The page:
During this period, a total of 1,557 million MT of fruits and vegetables were exported, which is 17% more than the previous figures, the association said.
During the same period, exports to Russia grew by 125%, from $90 million to $202 million, and the volume increased by 91%, reaching about 315,000 MT.
According to UYMSIB, Russian exports accounted for 70% of Turkey’s export volume, with a value of $112 million out of $159 million.
From 6 June 2018, Egypt is again allowed to supply potatoes to Russia from eight regions. A ban had been introduced due to cases of brown rot, as reported by the official Egyptian news agency MENA, citing the words of the Minister of Industry and Trade of Egypt, Tarek Kabila.
“The Russian authorities have agreed to lift the ban on the import of Egyptian potatoes from eight regions; imports from these areas are allowed again from 6 June,” T. Kabil said.
He explained that such a decision became possible following the negotiations of the Russian-Egyptian intergovernmental commission, which met in Moscow in late May. There were also a series of visits, and moreover, Egypt sent Russia the results of checks on Egyptian agricultural products, which confirmed their compliance with international standards.
Retail sales in Russia picked up in April, while real wages growth exceeded expectations as the unemployment rate fell, suggesting an economic recovery was under way.
The monthly set of data released by the Federal Statistics Service, or Rosstat, indicated that sanctions that the United States imposed on Moscow in early April had little immediate impact on Russia’s fundamentals.
After two years of recession caused by a slump in oil prices and Western sanctions, the Russian economy is now recovering along with oil, the rouble has generally stabilized and global commodity prices remain favorable for an economy dependent on exports of energy and raw materials.
Retail sales, the key gauge for consumer demand, the primary driver of economic growth, were up 2.4 percent year-on-year in April after a 2.0 percent rise in the year to March. (more…)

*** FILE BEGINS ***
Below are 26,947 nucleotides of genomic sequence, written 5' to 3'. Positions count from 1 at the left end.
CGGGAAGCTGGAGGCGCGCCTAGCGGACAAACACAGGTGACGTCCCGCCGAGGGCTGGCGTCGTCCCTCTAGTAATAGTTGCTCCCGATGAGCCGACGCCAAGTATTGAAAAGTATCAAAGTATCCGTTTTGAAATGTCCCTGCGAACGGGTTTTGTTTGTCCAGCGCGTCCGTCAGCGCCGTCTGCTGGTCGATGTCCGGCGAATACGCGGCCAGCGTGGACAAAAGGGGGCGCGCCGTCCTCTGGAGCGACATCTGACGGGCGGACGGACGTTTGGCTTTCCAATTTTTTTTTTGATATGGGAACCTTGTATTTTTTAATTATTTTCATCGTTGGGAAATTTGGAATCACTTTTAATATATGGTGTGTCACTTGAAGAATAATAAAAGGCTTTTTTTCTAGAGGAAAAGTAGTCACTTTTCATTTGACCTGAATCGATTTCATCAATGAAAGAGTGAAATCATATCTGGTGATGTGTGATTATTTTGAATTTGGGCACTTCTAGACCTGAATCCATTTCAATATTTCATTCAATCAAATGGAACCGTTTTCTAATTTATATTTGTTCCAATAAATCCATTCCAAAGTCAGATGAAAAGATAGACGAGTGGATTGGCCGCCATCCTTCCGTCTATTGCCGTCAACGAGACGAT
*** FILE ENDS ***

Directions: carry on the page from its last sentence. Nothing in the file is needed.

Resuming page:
Russia imported 94 percent of its French fries in 2017 but has bought the necessary equipment to produce it locally, Russia’s National Horticultural Union head Sergey Korolev said. The new equipment allows production of 110,000 MT a year, while the market is 106,000 MT. That is why Russia’s National Horticultural Union sent a request to the Russian government to ban imported French fries.
“The introduction of restrictions on the supply of imported frozen French fries, according to the Union, will not only support domestic agricultural producers engaged in the production of raw potatoes, but will also contribute to the preservation of jobs at newly established processing enterprises, and will increase the safety and quality of the product,” Korolev said.
The first plant to produce French fries opened in April. Domestic production is expected to replace imported French fries and fully satisfy the country’s needs. Russia has been deciding how to respond to the new US sanctions imposed in April.
French fries at McDonald’s restaurants across Russia will be made with Russian-grown potatoes from now on, because of U.S. sanctions that have hit the Russian ruble and led to trade restrictions.
McDonald’s restaurants in Russia have already been using Russian ingredients for most other menu items, but until now they had relied on frozen French fries from the Netherlands and Poland because Russian potatoes weren’t quite right.
Now McDonald’s is making the switch to home-grown potatoes to deal with ruble’s volatility caused by fluctuating oil prices and western sanctions. A plant south of Moscow using potatoes grown on local farms will supply frozen fries to 651 McDonald’s restaurant across Russia.
The factory has capacity to process more than 200,000 tons of potatoes per year, washing, cutting and freezing the vegetables.
The ruble has recovered some ground as the price of oil, a major source of revenue for Russia, has risen from a low in 2016. But western trade restrictions remain in place.
Russia’s response to western sanctions included a 2014 ban on a range of western food imports.
According to reports of the Ministry of Agriculture of the Russian Federation, the gross harvest of greenhouse vegetables as of April 28 was 235,200 MT, that is 39.5% more than in 2017 (168,500 MT) .
179,300 MT of cucumbers (27,7% more than in 2017), 51,800 MT of tomatoes (2 times more), and 4,100 MT of other vegetables (17,1% more) were produced.
The leaders in the production of greenhouse vegetables were Krasnodar region (22,800 MT), the Moscow region (17,700 MT), the Republic of Tatarstan (16,600 MT), Stavropol region (16,500 MT), and Lipetsk region (16,000 MT).